# Contractible implies simply connected

Question:

Let $$\Omega\stackrel{\text{open}}{\subseteq}\mathbb{C}$$ be contractible, i.e. there exist $$z_0 \in \Omega$$ and a continuous map $$F:\Omega \times[0,1]\to \Omega$$ satisfying $$\forall z \in \Omega: F(z,0)=z_0 \text{ and } F(z,1)=z.$$

Moreover, let $$\gamma:[a,b]\to \Omega$$ be a closed curve satisfying $$\gamma(a)=z_0=\gamma(b)$$.

Show that $$\gamma$$ is null-homotopic in $$\Omega$$.

Comments:

My goal is actually to show that a contractible open subset of the complex plane is simply connected. Above claim is equivalent to this.

My problem is that in general, we do not have $$F(z_0,t)=z_0$$ for all $$t\in[0,1]$$. Otherwise it would be easy to construct a homotopy transforming $$\gamma$$ into a constant curve.

I have not taken a course about algebraic topology (AT) yet. Hence I also have no equivalent definition of "contractible" yet. I know that similar questions have been asked before, but all of them applied results of AT.

Any ideas to solve this without results of AT?

• Isn't $(s, t) \mapsto F(\gamma(s), t)$ the homotopy that you are looking for? Or am I misunderstanding something? Commented Apr 24, 2020 at 11:10
• @MartinR Thank you for your comment. This was my idea as well. But in general, this is not a homotopy: A homotopy $h$ from $\gamma$ to $z_0$ must satisfy: $\forall t \in [0,1]: h(a,t)=z_0$. Your map doesn't ensure this (see my second comment).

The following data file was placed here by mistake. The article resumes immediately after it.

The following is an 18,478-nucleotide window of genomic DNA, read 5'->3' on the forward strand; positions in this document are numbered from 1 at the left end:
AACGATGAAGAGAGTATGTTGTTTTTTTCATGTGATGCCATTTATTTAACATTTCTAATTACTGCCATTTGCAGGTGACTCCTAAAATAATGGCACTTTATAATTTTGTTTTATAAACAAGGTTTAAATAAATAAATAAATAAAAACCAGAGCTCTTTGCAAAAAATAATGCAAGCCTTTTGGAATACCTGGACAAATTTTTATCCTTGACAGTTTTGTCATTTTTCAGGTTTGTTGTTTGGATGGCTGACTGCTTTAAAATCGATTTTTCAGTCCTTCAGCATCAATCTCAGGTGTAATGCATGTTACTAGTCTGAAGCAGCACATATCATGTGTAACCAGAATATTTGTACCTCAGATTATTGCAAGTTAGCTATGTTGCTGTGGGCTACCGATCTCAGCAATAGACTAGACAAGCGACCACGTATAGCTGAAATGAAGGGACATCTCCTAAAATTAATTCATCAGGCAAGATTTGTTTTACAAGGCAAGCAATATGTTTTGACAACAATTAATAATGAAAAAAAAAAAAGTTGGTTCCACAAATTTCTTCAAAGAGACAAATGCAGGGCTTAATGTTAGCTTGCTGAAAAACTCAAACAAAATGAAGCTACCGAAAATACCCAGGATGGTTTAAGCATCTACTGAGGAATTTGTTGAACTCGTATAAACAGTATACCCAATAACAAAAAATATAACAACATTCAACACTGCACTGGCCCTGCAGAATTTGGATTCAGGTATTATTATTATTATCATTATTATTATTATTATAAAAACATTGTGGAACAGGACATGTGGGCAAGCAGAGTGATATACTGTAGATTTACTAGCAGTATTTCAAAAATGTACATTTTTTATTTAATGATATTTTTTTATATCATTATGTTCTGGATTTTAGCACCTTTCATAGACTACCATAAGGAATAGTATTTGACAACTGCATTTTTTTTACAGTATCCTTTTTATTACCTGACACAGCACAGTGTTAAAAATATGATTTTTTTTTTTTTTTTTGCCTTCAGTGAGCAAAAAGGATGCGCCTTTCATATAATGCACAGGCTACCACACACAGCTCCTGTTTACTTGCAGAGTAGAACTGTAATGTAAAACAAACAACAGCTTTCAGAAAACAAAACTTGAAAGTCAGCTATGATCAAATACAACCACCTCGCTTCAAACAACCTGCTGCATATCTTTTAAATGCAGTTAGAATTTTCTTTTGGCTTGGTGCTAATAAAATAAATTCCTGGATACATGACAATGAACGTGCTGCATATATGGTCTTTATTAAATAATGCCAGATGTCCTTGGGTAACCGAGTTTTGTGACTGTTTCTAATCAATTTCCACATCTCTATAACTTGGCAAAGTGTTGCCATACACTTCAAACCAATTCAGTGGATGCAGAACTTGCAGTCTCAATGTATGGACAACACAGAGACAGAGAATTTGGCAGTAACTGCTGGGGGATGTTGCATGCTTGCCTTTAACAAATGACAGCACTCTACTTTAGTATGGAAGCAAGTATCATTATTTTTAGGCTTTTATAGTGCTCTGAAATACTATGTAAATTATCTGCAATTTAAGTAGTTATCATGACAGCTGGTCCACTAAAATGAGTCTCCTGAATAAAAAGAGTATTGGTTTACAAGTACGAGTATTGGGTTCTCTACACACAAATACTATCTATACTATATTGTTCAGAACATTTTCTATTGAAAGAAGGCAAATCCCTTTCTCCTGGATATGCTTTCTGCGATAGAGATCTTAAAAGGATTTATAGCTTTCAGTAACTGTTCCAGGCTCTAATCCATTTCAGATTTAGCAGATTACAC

– Zuy
Commented Apr 24, 2020 at 11:16
• OK, I see what you mean. Commented Apr 24, 2020 at 11:18
• Your homotopy $F$ is backward?! Commented Apr 24, 2020 at 15:40
• Yes, you need to do some basepoint conjugation tricks to deal with the basepoint. It's not a big deal to assume the homotopy is based to simplify the idea for now, though, imo.
– user17892
Commented Apr 24, 2020 at 17:52

## 1 Answer

Hint: Use an alternate (and equivalent) characterization of simple connectivity: $$\Omega$$ is simply connected if and only if it is path connected and every continuous function $$f : S^1 \to \Omega$$ is homotopic to a constant function.

Second hint: To prove the operative direction of the equivalence: think of a given closed curve $$\gamma : [0,1] \to \Omega$$ as a function $$\Gamma : S^1 \to \Omega$$ (using the quotient map $$[0,1] \to S^1$$ defined by $$t \mapsto (\cos(2\pi t),\sin(2\pi t))$$; assume the existence of a homotopy $$H : S^1 \times [0,1] \to \Omega$$ from the function $$H(x,0)=\Gamma(s)$$ to a constant function $$H(x,1) = z$$; consider the point $$1 \in S^1$$ which satisfies $$H(1,0)=z_0$$ and $$H(1,1)=z$$; consider the path $$H(1,t)$$ between $$z_0$$ and $$z$$; then stare at all that information and use it to construct a homotopy from $$\gamma$$ to a constant path at $$z_0$$ such that which $$\gamma(0)=\gamma(1)=z_0$$ does not move under the homotopy

• Thank you. This works. How can I show this equivalence?
– Zuy
Commented Apr 24, 2020 at 12:46
• I added another hint. I'll add also that the proof of that equivalence is an exercise in Hatchers book "Algebraic Topology"; and I believe that it is also an exercise, or perhaps even a proved statement, in Munkres "Topology" (but I don't have my copy with me to check). Commented Apr 24, 2020 at 12:57
• I'll add one more thing: the major ideas behind all of this proof involve quotient maps; true "algebraic topology" is not needed. Commented Apr 24, 2020 at 12:59